This partnership will also see PUMA working with Powell to design a Sub-10 King line of sportswear and spikes. Speaking about the new partnership with PUMA, Asafa Powell said, “PUMA has played a huge role in Jamaican track and field throughout my career – supporting the high-school programme that fosters young athletes, partnering with the JAAA and Jamaica Olympic Association and elite athletes such as Usain. It’s a brand I’ve been very familiar with throughout my career, and their longstanding commitment to Jamaican athletics is key as we continue to build and work to maintain our recent successes.” “They understand Jamaican culture, history, people and also the sport that this country loves, and I am very happy to be working with them,” Powell added. “Having Asafa as part of our team here at PUMA is great news for us. He has played such an important role in Jamaican track and field for more than a decade, demonstrating a consistently high level of performance throughout his sprinting career, which is a great testament to a great man,” said Pascal Rolling, PUMA’s head of sports marketing for Running. “He inspires those around him, is an excellent role model, and will bring great value to PUMA in the years ahead.” Asafa Powell has run the most sub-10-second 100m sprints in the history of track and field. The Commonwealth, World Championship and Olympic medallist has dipped below the 10-second mark 94 times and was the first Jamaican to win the IAAF Sportsman of the Year. Powell, who clocked the first sub 10 second time of the 2015 track season, was the first Jamaican to ever hold the world record for the 100m dash, with times of 9.77 and 9.74. Sub-10 King line PUMA yesterday announced a new endorsement deal with Jamaican sprinter Asafa Powell. The former 100m world record holder who holds the record for the most sub-10-second 100m sprints having dipped below that mark 94 times, joins the Global Sports Brand’s growing portfolio of athletes preparing for the 2016 Olympic Games in Rio de Janeiro. In addition to the world’s fastest man, Usain Bolt, this roster has recently been bolstered by key additions, including NCAA 100m Champion Jenna Prandini, Australian sprint hurdler Michelle Jenneke and French 800m runner Pierra-Ambroise Bosse. Asafa Powell will become an ambassador for the PUMA brand in an Olympic year and beyond. He will feature in both global marketing activations promoting Running Training product lines and brand campaigns in the lead up to to the 2016 Olympics.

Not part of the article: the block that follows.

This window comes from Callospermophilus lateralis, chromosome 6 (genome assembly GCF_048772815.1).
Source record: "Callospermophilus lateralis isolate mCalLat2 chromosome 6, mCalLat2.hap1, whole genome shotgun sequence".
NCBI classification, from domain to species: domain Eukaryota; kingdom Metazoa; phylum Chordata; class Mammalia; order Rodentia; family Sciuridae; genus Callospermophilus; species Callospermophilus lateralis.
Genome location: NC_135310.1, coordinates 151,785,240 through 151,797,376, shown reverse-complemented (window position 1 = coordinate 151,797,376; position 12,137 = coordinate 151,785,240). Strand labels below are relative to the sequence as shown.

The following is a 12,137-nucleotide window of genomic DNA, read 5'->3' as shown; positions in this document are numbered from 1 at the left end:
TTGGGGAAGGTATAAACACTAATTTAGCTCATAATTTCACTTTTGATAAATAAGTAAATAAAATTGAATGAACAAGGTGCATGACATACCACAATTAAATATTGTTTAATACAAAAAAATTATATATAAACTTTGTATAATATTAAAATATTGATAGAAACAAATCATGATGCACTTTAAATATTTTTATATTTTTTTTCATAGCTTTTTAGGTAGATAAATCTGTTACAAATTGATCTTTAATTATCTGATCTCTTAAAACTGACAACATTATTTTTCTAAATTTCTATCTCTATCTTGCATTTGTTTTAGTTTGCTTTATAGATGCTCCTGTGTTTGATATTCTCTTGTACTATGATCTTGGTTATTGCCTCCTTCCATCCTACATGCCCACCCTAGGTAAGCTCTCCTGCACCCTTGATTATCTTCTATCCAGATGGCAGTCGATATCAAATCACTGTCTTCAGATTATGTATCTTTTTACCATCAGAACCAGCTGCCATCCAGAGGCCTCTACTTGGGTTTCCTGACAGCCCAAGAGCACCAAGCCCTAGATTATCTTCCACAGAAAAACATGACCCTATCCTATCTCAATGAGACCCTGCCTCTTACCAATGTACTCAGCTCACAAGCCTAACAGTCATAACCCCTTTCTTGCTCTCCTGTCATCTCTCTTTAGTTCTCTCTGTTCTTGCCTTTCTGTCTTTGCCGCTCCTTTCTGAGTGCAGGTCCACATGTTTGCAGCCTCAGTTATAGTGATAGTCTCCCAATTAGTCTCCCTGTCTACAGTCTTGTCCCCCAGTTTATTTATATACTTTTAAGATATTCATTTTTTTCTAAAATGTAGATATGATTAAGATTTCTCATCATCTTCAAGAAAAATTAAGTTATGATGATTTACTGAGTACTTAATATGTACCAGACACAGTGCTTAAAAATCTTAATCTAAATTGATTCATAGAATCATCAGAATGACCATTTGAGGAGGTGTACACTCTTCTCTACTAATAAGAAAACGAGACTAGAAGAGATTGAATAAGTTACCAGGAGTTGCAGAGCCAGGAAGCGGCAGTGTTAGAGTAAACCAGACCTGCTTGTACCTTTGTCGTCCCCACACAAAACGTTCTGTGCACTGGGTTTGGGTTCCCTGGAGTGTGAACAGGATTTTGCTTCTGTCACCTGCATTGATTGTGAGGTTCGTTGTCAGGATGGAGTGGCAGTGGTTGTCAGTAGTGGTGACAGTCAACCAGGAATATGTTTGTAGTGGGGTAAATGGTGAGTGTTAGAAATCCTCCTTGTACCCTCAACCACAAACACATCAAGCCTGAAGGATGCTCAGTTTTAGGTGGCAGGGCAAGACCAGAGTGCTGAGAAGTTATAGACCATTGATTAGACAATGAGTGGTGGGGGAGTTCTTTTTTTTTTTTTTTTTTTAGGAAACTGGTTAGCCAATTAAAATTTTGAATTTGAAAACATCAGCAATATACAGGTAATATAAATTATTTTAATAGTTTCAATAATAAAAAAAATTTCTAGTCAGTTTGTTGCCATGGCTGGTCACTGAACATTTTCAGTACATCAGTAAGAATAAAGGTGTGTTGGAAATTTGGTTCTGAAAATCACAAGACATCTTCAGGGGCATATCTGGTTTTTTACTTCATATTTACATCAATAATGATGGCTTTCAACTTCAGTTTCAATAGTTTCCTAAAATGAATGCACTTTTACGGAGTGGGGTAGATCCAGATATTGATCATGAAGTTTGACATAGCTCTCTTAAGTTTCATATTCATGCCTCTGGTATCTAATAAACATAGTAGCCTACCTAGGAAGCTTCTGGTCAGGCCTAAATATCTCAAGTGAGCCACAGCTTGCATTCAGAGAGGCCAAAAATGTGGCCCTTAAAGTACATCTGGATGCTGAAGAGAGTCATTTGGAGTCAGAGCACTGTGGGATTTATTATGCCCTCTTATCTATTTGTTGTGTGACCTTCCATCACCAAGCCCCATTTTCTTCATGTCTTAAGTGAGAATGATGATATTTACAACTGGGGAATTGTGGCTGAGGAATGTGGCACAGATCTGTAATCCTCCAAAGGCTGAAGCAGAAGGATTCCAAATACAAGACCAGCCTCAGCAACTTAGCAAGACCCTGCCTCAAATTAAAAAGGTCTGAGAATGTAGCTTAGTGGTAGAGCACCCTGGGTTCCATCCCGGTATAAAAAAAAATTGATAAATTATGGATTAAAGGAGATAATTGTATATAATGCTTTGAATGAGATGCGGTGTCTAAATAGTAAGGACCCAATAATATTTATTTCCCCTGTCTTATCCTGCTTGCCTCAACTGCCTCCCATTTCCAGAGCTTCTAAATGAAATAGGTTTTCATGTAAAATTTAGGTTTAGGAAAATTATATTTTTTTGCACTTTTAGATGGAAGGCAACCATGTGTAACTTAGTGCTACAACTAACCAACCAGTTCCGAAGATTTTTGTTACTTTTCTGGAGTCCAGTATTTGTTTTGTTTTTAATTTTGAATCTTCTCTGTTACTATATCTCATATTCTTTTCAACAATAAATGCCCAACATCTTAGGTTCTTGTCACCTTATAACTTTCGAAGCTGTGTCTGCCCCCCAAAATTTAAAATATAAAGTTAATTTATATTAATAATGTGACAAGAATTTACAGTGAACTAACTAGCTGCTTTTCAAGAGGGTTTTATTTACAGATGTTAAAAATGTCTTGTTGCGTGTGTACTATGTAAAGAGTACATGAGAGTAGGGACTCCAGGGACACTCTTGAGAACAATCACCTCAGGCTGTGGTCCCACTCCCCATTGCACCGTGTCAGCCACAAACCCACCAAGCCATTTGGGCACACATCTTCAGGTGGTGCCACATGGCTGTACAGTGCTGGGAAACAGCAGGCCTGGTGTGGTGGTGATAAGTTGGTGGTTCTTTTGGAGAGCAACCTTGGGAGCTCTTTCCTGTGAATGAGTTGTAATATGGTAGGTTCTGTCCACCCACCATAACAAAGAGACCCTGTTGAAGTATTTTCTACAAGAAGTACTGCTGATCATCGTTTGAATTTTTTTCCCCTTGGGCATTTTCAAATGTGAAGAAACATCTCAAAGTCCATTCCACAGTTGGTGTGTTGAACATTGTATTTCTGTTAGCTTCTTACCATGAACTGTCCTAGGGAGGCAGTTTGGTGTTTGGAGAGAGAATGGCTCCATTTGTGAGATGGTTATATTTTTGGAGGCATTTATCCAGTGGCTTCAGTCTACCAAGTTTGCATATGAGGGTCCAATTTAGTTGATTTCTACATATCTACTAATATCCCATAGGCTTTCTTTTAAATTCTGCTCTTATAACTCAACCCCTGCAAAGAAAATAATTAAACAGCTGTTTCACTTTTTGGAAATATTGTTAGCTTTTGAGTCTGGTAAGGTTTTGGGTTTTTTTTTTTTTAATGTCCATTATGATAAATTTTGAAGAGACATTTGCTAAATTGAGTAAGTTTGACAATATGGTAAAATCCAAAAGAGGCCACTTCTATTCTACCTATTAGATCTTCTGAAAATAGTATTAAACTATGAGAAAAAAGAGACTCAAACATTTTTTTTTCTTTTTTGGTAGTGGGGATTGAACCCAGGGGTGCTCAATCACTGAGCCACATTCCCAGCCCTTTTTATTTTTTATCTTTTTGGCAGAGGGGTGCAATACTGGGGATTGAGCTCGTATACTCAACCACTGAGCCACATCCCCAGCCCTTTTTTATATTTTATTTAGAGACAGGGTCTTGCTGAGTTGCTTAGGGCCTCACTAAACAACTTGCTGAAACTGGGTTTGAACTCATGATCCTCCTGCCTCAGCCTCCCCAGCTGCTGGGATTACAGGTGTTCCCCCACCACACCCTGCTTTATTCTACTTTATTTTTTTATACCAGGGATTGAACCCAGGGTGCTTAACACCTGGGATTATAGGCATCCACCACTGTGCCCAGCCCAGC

That’s the area where Larry Bigbie presently finds himself. Eight years after being drafted in the first round (21st overall) by Baltimore and at a point when he has spent parts of six seasons in the majors, Bigbie finds himself, by his own admission, starting over. VERO BEACH, Fla. – In the caste system that is the Dodgers’ spring-training clubhouse, one end of the room is occupied by the establishment, those well-compensated veterans who have nothing to worry about over the next five weeks except getting themselves ready for Opening Day. The other end, appropriately the one closest to the exit door, is populated by guys who cross their fingers and hold their breath every time cuts are announced. As it is, he isn’t entirely sure he is ready for spring training. Bigbie’s minor-league contract with the Dodgers has an escape clause, which he won’t exercise unless he receives a major-league offer from another club. But Bigbie says he’ll have to play a few Grapefruit League games before knowing if he has fully recovered. If he hasn’t, he has no problem completing his comeback at Triple-A LasVegas. “I just want to get back to doing things the way I used to do them,” Bigbie said. “That starts with staying healthy.” Penned in: Dodgers manager Grady Little was asked why veteran Elmer Dessens, who has 135 career starts, isn’t part of the long list of candidates for the vacant fifth spot in the rotation. Little gave a political answer, saying he simply had forgotten to mention Dessens when naming the candidates earlier this spring. But that was a dubious explanation at best. The fact is, Dessens’ only shot at the job is for all of the other seven candidates to fail miserably. Barring that, the right-hander will return to the unglamorous middle relief role he had all last season, when he made a combined 62 appearances and posted a 4.56 ERA for the Dodgers and Kansas City. “They have a lot of pitchers here,” a resigned Dessens said. “I will do whatever they want me to do. Of course I want to start. That’s why I went to winter ball (Hermosillo of the Mexican League), to build up my innings. They haven’t told me what my (relief) role will be, so I’ll just wait until the (Grapefruit League) games start and see what happens.” Dessens, 36, is entering the final season of a two-year, $3.4 million contract. Logic would suggest the Dodgers will lose him to free agency if they don’t have a rotation spot for him, but he also could be used as trade bait later in camp. Field day: Former Dodgers third baseman Bill Mueller, forced into retirement last season by a knee injury and now serving as a special assistant to general manager Ned Colletti, will don a uniform today and begin a five-day stint as a special spring-training instructor. Among other things, he is expected to work closely with third-base prospect Andy La Roche. “If they think I can help some of the guys by giving my input, I’m willing,” Mueller said. He also is expected to address the team at today’s morning meeting. firstname.lastname@example.org (818) 713-3607 160Want local news?Sign up for the Localist and stay informed Something went wrong. Please try again.subscribeCongratulations! You’re all set! For that, he can thank the hernia that ended his 2006 season four months early, forcing him to watch his St. Louis Cardinals teammates win the World Series without him. “It’s just unfortunate,” Bigbie said. “After 2004, I felt like my career was in a pretty good position. Now, I’m pretty much back to square one, where I have to re-establish myself.” It was two springs ago, during his routine physical with the Orioles, that a doctor told Bigbie he had the beginnings of a hernia that needed to be monitored even though he was cleared to play. But Bigbie never really thought about it again, at least not until he returned last May from a broken foot and found that his energy level had plummeted. The hernia was surgically repaired, after which Bigbie was given a recovery time of eight-to-12 weeks. But when he suddenly felt much better after six weeks, he grabbed a bat and went to the cage. That fateful decision would lead to an abdominal strain, a lost season and a winter of uncertainty before Bigbie finally hooked on with the Dodgers on Jan. 30. “It set me back a little bit,” he said. “If I had waited another month, I could have been ready for the playoffs.”